A car can usually be in three settings: on, off, and accessory mode. When the driver turns the key, the ignition switch rotates and the detent plunger fits into the matching slot on the settings plate.
GM’s ignition switch defect related to the detent plunger. The part used from 2002 to 2006 was 10.6 millimeters long and did not provide enough torque to keep the plunger in the correct setting on the settings plate. (An engineer’s rendering of the ignition switch is available on the New York Times website.)
The detent plunger could become dislodged, usually if driving over a rough area and/or if the driver jostled the keychain. As the Valukas (2014, p. 29) report explains, “the amount of effort required to rotate the Ignition Switch was too low, permitting it to move under certain circumstances from the Run position to the Accessory or Off position, when it was not the drivers attempt to do so.”
Shorter drivers were more likely to nudge keychains, and heavy keychains were more apt to pull the switch in such a way that the detent plunger shifted position.
I am short, 5’2″, and while I don’t drive a General Motors vehicle, the steering column is similar across cars. In the picture to the left, you can see that my knee is very close to the keyring, and if I went over a pothole or bumpy service, my knee would inadvertently hit the keyring. In fact, I have experienced this. (Read more about keyrings in my post Key to the Issue.)
When the detent switch fails in a moving car, it can turn the car off or place it in accessory mode. As a result, the car’s airbag does not deploy and it loses power steering and the anti-lock brake system.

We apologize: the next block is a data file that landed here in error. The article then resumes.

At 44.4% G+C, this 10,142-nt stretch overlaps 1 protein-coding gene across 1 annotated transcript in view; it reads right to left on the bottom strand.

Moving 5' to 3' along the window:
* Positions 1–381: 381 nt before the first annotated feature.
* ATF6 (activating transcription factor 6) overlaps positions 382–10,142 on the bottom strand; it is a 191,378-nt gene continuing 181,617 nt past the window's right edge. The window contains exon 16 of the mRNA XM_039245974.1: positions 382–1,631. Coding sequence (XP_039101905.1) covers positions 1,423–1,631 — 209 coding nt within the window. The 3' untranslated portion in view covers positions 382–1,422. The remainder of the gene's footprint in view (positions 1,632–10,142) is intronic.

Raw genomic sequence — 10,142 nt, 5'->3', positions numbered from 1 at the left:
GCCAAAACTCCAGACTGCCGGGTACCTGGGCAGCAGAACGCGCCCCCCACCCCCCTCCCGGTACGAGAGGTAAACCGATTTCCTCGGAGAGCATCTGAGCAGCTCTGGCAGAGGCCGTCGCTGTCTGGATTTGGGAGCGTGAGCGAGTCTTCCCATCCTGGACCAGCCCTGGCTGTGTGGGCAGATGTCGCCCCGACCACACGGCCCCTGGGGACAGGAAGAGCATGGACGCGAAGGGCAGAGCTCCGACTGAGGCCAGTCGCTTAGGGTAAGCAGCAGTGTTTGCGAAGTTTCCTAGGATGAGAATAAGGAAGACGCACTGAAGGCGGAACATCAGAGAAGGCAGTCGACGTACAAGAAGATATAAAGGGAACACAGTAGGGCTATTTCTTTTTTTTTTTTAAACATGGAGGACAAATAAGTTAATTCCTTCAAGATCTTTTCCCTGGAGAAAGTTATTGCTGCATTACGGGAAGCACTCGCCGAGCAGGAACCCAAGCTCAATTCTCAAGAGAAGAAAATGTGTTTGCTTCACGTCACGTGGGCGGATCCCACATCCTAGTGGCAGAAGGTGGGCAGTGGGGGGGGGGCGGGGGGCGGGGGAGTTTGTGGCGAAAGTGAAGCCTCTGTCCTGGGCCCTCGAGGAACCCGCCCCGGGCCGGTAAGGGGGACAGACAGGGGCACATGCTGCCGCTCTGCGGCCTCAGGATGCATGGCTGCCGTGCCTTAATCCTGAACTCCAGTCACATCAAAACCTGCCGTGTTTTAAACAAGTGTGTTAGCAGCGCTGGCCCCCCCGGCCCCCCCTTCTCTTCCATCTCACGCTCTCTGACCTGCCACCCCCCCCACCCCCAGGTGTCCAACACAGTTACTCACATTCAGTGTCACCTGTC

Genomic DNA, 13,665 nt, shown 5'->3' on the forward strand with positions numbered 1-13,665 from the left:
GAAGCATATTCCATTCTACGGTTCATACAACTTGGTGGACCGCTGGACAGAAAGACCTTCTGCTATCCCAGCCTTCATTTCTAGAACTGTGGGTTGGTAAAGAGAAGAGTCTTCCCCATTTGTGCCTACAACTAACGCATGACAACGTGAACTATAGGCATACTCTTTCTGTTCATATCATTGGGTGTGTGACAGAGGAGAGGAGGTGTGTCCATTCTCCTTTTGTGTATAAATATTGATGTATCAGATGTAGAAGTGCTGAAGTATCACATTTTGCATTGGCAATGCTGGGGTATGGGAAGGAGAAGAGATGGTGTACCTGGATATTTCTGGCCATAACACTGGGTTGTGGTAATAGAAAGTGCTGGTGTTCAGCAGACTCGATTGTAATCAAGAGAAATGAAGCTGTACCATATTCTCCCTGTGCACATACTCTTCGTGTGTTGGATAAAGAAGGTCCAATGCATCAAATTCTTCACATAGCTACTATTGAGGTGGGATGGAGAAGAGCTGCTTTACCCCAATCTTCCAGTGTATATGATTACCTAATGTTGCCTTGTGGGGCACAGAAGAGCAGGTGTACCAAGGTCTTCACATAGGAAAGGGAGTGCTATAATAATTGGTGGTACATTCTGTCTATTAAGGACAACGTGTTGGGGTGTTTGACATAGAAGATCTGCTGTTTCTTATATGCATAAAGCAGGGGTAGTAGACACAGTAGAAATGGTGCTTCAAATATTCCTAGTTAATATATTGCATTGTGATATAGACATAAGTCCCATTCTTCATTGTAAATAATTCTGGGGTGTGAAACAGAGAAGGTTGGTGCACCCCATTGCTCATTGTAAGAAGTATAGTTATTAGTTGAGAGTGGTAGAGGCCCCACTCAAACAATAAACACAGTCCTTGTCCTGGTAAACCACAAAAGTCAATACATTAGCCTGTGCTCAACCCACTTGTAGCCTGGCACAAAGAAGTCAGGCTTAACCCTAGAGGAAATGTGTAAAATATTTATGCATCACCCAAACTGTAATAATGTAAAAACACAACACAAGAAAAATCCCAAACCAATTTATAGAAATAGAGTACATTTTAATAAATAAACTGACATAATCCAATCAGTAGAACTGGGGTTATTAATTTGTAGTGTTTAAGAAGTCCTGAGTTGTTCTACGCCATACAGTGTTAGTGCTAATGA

The 10.2 mm detent switch did not meet GM’s specifications, but it was used anyway. Engineers noticed that Chevy Cobalts could unexpectedly power off as early as 2002. Knowledge of the defect was widespread by 2005 when a Cobalt in accessory mode hit a tree with no airbag deployment and killed the driver. GM teams investigated solutions, one being a new detent plunger that would cost $0.90 plus a one-time plate charge of $400,000. Due to the expense, the team decided not to authorize the replacements.
In 2006, engineer Ray DeGiorgio authorized Delphi, manufacturer of the ignition switch, to use a longer detent plunger with a tighter coil. Contrary to GM policy, he used the same part number as the defective switch and had no one else sign off on the change. As a result, there was no way to distinguish between the old and new switches, so some newer GM models were built with the defective ignition.
Most of the fatal crashed related to the defective ignition switch have been linked to failed airbags.
CBS News created an animation to explain the defect.
Jenner & Block. (2014). Report to board of directors of General Motors Company regarding ignition switch recalls. Chicago, IL: Valukas, A.